Because, trees that don’t bear real fruit are eventually cut down and thrown into the fire. There’s no difference, on the eternal scale, between as a total godless pagan, denying every form of godliness, indulging every desire, and living an upright, “good” life without confession and repentance to God. You can’t bear fruit without allowing God to have His way in you, and if you don’t bear fruit, you’re going to be cut down. There’s no way around it. There wasn’t meant to be.
Remember repentance is a change of mind that leads to a change of life.
Once your life is turned over to Christ, the Holy Spirit instantly seals you – God Himself comes to live inside you. You might know and experience that in a profound way, or you might not ‘feel’ much at first, but the Scripture is very clear – if you turn to God, repent, confess your sins, and ask for forgiveness, He is faithful and just to forgive us our sins and to cleanse us from all unrighteousness (1 Jo 1:9). And as soon as you are cleansed, He seals you for salvation.
But now that you have repented, He wants to teach you a new way to live, new things to do, and things not to do.
Jesus used an analogy of Himself as a vine, and us as the branches – branches that bear fruit. That’s what grape vines do, isn’t it? They produce grapes, because that’s what they are. Well, if we are branches, connected to the vine, you’ll see proof in our lives. If you don’t see fruit, you have to wonder: is this really a grape vine?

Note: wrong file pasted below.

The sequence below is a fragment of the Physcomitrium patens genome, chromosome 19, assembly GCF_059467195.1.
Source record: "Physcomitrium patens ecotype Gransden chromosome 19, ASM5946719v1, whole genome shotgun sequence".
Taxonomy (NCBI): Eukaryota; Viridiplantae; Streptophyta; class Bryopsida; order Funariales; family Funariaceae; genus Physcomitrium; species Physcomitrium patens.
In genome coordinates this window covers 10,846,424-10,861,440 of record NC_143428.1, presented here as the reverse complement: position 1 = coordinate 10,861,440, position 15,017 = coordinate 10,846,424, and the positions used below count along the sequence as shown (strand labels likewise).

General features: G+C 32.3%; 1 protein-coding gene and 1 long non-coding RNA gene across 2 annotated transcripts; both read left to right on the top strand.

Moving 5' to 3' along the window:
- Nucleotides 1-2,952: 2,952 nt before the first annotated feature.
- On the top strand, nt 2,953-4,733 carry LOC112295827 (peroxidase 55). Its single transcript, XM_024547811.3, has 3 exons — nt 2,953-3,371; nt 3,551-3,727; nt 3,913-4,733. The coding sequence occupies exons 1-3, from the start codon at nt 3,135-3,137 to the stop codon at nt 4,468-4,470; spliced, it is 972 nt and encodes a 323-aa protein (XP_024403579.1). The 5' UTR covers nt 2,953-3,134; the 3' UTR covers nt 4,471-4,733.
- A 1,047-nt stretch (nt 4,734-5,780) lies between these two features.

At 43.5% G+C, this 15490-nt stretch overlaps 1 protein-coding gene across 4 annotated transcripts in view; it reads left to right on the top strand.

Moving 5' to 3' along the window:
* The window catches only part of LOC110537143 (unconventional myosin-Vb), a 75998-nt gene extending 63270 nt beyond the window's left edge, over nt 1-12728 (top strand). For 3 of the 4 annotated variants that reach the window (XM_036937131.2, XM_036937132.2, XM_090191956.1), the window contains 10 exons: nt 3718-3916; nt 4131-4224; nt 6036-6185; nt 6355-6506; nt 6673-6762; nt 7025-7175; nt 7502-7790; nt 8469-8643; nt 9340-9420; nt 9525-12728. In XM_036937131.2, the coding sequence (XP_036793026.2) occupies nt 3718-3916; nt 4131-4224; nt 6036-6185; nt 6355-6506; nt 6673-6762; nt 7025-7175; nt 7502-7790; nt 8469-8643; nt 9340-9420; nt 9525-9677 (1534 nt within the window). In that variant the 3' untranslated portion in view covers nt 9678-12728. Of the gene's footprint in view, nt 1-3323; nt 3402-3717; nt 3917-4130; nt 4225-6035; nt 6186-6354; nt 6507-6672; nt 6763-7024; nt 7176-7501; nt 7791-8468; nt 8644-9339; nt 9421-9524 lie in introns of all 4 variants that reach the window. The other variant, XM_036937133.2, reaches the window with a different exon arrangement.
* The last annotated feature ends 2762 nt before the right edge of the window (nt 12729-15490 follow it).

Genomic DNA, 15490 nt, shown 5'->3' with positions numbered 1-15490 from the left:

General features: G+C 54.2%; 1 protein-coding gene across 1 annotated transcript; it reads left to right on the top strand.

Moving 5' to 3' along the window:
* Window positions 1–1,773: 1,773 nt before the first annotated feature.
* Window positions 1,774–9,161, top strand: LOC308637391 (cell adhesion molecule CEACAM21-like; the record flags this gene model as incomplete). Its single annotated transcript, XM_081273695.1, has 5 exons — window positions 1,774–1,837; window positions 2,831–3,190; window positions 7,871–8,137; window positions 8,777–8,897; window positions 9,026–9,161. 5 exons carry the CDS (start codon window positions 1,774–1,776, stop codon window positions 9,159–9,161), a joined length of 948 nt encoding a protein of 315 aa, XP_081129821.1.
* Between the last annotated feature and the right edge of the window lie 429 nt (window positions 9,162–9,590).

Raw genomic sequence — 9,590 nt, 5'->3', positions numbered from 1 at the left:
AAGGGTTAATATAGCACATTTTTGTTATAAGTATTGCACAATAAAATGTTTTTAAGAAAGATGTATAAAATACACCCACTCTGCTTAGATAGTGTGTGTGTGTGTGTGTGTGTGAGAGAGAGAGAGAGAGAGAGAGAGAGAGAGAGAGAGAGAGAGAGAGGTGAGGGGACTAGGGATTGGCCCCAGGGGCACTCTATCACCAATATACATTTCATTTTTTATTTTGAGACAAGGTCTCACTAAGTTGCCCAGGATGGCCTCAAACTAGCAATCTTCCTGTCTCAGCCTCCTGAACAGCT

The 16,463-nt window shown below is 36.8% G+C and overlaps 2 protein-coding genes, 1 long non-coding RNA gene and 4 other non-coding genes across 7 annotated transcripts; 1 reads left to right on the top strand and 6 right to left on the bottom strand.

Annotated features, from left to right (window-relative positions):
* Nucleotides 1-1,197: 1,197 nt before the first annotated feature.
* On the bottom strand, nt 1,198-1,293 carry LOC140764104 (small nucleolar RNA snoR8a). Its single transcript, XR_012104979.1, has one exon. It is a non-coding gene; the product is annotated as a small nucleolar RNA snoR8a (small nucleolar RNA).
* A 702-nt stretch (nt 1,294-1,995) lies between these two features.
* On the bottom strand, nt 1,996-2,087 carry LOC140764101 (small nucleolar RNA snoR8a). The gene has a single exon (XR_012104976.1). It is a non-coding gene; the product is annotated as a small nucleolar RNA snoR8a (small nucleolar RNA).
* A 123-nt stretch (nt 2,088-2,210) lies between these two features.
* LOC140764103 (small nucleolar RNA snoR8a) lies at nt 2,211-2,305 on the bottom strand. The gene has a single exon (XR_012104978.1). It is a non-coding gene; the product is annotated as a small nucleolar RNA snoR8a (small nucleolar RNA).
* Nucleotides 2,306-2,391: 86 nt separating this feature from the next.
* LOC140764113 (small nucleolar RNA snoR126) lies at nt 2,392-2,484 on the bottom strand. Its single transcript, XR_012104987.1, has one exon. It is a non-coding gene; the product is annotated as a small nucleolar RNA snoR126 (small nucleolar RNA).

Now, some people will bear a lot of fruit, some people will bear less, but there’s no such thing as a branch, connected to Jesus, that doesn’t bear fruit in keeping with repentance.
So, when you look at your life, what would you say that fruit is? Where do you point to the evidence of fruit in your life? What is it about your life that you can say, with confidence: this is this way because of Christ in me; this is fruit in keeping with my repentance?
Because God wants to move in and through you. The holy God of all the universe, wants to work through you, wants to help you change, wants to do things, real things in the real world, through you. He wants to breathe eternal significance into your life, if you will let Him. But too many of us are satisfied with far less than God wants to give.